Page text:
Comparisons with Other No-Bundler Solutions

Snowpack

Snowpack is also a no-bundle native ESM dev server that is very similar in scope to Vite. Aside from different implementation details, the two projects share a lot in terms of technical advantages over traditional tooling. Vite's dependency pre-bundling is also inspired by Snowpack v1 (now esinstall). Some of the main differences between the two projects are:

Production Build

Snowpack's default build output is unbundled: it transforms each file into separate built modules, which can then be fed into different "optimizers" that perform the actual bundling. The benefit of this is that you can choose between different end-bundlers to fit specific needs (e.g. webpack, Rollup, or even esbuild), the downside is that it's a bit of a fragmented experience - for example, the esbuild optimizer is still unstable, the Rollup optimizer is not officially maintained, and different optimizers have different output and configurations.

Vite opts to have a deeper integration with one single bundler (Rollup) in order to provide a more streamlined experience. It also allows Vite to support a Universal Plugin API that works for both dev and build.

Due to a more integrated build process, Vite supports a wide range of features that are currently not available in Snowpack build optimizers:

Faster Dependency Pre-Bundling

Vite uses esbuild instead of Rollup for dependency pre-bundling. This results in significant performance improvements in terms of cold server start and re-bundling on dependency invalidations.

Monorepo Support

Vite is designed to handle monorepo setups and we have users successfully using it with Yarn, Yarn 2, and PNPM based monorepos.

CSS Pre-Processor Support

Vite provides more refined support for Sass and Less, including improved @import resolution (aliases and npm dependencies) and automatic url() rebasing for inlined files.

First Class Vue Support

Vite was initially created to serve as the future foundation of Vue.js tooling. Although as of 2.0 Vite is now fully framework-agnostic, the official Vue plugin still provides first-class support for Vue's Single File Component format, covering all advanced features such as template asset reference resolving, <script setup>, <style module>, custom blocks and more. In addition, Vite provides fine-grained HMR for Vue SFCs. For example, updating the <template> or <style> of an SFC will perform hot updates without resetting its state.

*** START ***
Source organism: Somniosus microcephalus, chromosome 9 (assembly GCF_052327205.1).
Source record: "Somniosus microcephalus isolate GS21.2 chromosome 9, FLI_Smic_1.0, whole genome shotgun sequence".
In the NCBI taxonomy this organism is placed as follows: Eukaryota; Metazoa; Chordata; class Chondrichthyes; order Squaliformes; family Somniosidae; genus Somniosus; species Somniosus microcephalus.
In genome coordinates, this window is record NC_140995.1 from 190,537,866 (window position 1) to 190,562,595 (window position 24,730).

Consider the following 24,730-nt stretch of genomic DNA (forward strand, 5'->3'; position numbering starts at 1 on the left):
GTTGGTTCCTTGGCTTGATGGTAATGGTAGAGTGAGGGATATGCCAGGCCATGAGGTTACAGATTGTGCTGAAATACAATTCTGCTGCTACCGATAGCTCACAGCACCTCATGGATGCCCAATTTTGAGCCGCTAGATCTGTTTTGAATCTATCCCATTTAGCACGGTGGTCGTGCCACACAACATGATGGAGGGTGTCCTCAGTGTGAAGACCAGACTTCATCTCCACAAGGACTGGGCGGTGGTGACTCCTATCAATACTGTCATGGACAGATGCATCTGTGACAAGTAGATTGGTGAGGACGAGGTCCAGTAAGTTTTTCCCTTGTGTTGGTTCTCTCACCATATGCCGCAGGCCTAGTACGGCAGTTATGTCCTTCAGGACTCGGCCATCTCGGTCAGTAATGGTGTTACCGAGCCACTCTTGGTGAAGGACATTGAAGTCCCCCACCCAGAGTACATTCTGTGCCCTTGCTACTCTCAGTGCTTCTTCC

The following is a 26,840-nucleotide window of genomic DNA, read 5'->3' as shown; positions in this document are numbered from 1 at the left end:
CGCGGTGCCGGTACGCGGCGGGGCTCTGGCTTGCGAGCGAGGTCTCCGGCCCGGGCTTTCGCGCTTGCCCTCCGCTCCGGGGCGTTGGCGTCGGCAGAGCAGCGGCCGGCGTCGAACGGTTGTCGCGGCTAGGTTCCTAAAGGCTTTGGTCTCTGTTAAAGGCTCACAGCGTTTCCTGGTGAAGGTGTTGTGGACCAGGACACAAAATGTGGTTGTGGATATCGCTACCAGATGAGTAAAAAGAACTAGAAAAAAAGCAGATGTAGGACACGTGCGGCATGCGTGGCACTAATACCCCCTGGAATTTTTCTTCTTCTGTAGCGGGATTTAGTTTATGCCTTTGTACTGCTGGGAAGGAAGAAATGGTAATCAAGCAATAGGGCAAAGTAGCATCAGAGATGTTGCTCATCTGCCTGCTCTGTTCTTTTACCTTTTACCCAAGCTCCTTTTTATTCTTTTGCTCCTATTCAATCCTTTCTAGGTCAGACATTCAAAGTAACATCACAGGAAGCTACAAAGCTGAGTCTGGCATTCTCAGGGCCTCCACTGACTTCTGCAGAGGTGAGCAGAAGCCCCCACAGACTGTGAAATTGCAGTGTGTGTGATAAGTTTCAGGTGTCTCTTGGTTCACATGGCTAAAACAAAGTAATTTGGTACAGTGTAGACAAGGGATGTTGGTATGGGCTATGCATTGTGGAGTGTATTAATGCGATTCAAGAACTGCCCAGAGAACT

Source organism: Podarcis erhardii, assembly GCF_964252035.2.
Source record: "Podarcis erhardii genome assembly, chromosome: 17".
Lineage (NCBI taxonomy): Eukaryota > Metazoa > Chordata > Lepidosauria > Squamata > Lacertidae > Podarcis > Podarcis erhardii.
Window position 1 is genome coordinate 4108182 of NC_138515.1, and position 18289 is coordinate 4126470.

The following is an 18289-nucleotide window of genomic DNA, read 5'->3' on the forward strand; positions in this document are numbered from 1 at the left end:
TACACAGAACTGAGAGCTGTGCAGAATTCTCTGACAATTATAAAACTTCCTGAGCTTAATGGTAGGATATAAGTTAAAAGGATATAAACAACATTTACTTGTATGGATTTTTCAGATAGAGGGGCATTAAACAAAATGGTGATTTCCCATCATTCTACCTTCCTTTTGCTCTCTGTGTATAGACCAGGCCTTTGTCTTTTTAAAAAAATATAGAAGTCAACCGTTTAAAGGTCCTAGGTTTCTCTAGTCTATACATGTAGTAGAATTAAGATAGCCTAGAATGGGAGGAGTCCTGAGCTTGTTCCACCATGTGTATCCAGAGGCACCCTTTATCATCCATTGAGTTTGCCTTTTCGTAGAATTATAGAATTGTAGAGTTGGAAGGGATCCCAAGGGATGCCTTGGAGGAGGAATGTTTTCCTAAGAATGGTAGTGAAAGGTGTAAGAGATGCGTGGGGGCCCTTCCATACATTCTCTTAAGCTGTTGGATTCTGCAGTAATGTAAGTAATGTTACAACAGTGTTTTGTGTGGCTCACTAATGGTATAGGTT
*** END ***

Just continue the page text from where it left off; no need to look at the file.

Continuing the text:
WMR

WMR by the Preact team provides a similar feature set, and Vite 2.0's support for Rollup's plugin interface is inspired by it.

WMR is mainly designed for Preact projects, and offers more integrated features such as pre-rendering. In terms of scope, it's closer to a Preact meta framework, with the same emphasis on compact size as Preact itself. If you are using Preact, WMR is likely going to offer a more fine-tuned experience. However, it's unlikely for WMR to prioritize support for other frameworks.

@web/dev-server

@web/dev-server (previously es-dev-server) is a great project and Vite 1.0's Koa-based server setup was inspired by it.

@web/dev-server is a bit lower-level in terms of scope. It does not provide official framework integrations, and requires manually setting up a Rollup configuration for the production build.

Overall, Vite is a more opinionated / higher-level tool that aims to provide a more out-of-the-box workflow. That said, the @web umbrella project contains many other excellent tools that may benefit Vite users as well.